Get to know Montauk
Located at the very tip of the South Fork of Long Island, the nearly 20 square miles of Montauk represent the easternmost spot in New York state. As such, Montauk feels like the end of the earth. It’s a place of enviable natural beauty, including six state parks. With a narrower range of temperature variation than similarly situated towns, it experiences comparatively warm winters, and its recorded summer averages don’t crack the 80-degree mark. Praised for its beaches, which rank among the best in the Hamptons, the hamlet has been home to such famous denizens as Andy Warhol, musician Rufus Wainwright, and Pulitzer Prize-winning playwright Edward Albee. It’s an exclusive place, but with a vibe that’s more casual and closer to nature than the more westerly Hamptons. And in terms of scenic appeal, Montauk’s dunes and sunsets give it the biggest wow factor of all the towns of East Hampton.
History & Culture
George Washington, Amistad — and something called Leisurama. Historically speaking, Montauk has a lot of texture and pedigree, making its mark in each century of the nation’s history. Montauk Point Light, which stands as a symbol of that pedigree, was approved for construction in 1792 under President George Washington; as such, it was the first public works structure built by the new U.S. government (visitors welcome). Nearly 50 years later, slaves who had taken over the Spanish ship La Amistad briefly disembarked near Montauk Point. And in the 1960s, a slew of prefab homes branded Leisurama were plunked down in Montauk to represent the typical American house. These days, people come to Montauk for the same reasons they did midcentury: to kick off their shoes, take to the trails over the grassy dunes, fish either onshore or offshore, and head out on the water on a sailing charter or sunset cruise.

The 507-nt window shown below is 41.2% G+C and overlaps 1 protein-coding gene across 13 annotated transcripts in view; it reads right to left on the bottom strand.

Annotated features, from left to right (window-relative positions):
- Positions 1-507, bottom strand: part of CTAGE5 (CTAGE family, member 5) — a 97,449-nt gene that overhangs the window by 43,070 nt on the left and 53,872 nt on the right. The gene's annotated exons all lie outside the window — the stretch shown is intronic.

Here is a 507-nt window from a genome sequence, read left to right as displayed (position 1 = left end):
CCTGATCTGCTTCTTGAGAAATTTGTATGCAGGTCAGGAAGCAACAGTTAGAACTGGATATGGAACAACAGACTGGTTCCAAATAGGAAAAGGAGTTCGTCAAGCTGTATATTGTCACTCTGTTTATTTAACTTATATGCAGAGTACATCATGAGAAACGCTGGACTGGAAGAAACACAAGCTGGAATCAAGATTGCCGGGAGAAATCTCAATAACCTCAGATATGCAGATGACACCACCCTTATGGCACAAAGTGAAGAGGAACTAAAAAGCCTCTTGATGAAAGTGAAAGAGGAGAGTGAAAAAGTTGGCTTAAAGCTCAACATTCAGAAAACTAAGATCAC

Dine & Shop
Montauk is synonymous with fishing and sportfishing, and you would be smart to come here to savor the fruits of those labors that end up on your plate. Menu favorites include the local fluke and all manner of tuna poke and tartare (Crow’s Nest features both fish, as well as a Mediterranean-infused menu). Proximity to the coast of Maine means that lobster platters and lobster rolls are ubiquitous, from Duryea’s Lobster Deck and Red Hook Lobster Pound to a place that’s literally called The Lobster Roll Restaurant. At Bird on the Roof, you can shop and eat — the place is as popular for its beachwear as it is for its pancakes. Gosman’s Dock is another excellent place to mix dining and shopping: Have a waterside meal or frozen drink at Gosman’s Seafood Restaurant, Gosman’s Clam Bar, or Gosman’s Topside, then bust out your wallet at Homeport for gifts, accessories, and furniture.